Some questions we will take up together include:

  • What kinds of writing are Miami University students doing both inside and outside of school (and how do they learn to compose in these various genres)?
  • How do material spaces and technologies influence the practice of writing among students at Miami University?
  • What can we learn about the historical development of Miami University by studying archives of student writing both within the classroom and beyond? How might the writing of past miami students inspire our own?
  • How does the writing of Miami students (past and present) play a role in the construction of identities and power structures?
  • How is the writing of Miami University students influenced by the previous literacy experiences that they bring with them to college?
  • How do Miami University alums repurpose (or not) the rhetorical knowledge they gain in college in their writing in other contexts?
  • What theoretical concepts and reflective habits of mind might be most useful for you in preparing for a lifetime of writing in your profession and in your broader communities?

In addition to writing regular reading responses, students in class will also compose an original, researched essay, a multimedia research presentation, and a reflective portfolio of their writing during their time in college.

Capstone required in PW, course option for Rhetoric/Writing minor. Senior registration (96+ credit hours) only. Non-repeatable.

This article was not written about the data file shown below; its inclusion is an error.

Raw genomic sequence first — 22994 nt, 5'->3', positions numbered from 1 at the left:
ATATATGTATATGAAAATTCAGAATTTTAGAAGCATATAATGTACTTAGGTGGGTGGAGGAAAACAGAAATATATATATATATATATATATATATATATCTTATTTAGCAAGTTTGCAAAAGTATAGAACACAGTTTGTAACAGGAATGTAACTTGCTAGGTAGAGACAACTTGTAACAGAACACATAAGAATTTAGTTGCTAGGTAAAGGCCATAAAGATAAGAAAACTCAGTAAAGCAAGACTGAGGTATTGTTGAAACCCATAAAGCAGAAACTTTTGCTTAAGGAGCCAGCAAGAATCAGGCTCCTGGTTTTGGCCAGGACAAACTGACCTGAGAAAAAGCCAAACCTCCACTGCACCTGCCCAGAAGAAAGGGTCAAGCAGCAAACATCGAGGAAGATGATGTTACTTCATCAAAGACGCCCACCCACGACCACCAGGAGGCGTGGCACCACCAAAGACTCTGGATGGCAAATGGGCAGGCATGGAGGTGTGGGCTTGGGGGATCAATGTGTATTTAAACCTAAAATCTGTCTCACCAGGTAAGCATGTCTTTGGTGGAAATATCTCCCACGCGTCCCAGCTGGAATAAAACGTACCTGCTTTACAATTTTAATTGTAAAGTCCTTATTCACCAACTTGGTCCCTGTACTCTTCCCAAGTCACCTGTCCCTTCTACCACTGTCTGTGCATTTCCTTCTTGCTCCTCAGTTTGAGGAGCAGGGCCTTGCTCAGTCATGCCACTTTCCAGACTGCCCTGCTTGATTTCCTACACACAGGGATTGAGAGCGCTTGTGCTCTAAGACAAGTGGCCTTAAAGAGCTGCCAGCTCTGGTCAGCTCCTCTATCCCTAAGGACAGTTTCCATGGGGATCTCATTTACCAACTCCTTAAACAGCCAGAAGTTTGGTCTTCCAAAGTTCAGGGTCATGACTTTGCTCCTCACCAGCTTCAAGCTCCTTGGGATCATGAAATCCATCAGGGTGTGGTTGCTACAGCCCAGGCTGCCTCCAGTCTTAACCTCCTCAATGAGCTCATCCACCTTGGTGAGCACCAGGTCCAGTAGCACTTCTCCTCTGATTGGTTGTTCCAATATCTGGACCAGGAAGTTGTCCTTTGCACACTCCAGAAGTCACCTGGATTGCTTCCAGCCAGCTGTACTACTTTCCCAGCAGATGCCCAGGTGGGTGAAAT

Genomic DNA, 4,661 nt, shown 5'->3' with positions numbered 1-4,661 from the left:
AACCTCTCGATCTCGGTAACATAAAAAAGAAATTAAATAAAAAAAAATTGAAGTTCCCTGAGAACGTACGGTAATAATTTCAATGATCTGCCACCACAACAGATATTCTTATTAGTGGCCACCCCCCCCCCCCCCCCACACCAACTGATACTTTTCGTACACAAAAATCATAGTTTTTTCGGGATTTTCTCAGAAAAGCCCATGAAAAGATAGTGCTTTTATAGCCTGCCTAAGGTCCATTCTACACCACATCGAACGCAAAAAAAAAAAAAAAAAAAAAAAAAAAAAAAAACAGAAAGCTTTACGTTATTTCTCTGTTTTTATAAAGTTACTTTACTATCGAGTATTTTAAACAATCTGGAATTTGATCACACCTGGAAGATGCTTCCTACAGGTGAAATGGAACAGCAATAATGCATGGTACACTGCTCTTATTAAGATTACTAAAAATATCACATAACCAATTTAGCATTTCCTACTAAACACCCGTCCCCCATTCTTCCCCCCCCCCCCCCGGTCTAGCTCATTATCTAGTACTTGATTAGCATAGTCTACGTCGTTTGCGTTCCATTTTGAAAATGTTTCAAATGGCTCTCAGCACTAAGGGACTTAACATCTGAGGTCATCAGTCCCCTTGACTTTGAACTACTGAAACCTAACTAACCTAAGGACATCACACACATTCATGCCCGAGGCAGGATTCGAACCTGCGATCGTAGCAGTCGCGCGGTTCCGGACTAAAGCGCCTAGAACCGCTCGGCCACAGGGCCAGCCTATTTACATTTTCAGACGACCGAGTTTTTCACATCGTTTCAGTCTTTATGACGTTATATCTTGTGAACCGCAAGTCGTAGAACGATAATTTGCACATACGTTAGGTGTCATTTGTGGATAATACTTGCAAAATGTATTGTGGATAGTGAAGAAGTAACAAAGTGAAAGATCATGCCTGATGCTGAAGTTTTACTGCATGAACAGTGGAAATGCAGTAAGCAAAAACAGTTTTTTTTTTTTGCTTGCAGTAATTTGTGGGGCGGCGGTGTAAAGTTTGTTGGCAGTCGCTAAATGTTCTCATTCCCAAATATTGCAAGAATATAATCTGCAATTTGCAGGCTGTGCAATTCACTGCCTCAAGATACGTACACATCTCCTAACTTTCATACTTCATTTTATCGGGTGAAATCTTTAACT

ENG 495R, Capstone in Rhetoric and Writing

Dr. Elizabeth Wardle (

TR 11:40–1:00

In this course, students will investigate the uses of writing in their lives and all around them, and compare them to research-based “threshold concepts” about how writing works. They will consider how popular misconceptions about writing inform policy, pedagogy, high-stakes assessment, workplace practices—and the daily lives of millions of everyday writers. Students will investigate their own conceptions of writing and create multi-modal collages; read and blog their reflections on research-based ideas about writing and rhetoric; conduct an investigation of how writing works and circulates; and create a public awareness or policy campaign to change ideas and practices around writing. In doing so, students will take up questions such as:

  • What popular conceptions about writing circulate in our culture?
  • How do these conceptions line up with up research about how writing works?
  • How do popular (mis)conceptions about writing inform policy, curriculum, and the daily lives of writers?
  • How can people with expertise in writing work to change popular (mis)conceptions and practices around writing?

Capstone required in PW, course option for Rhetoric/Writing minor. Senior registration (96+ credit hours) only. Non-repeatable.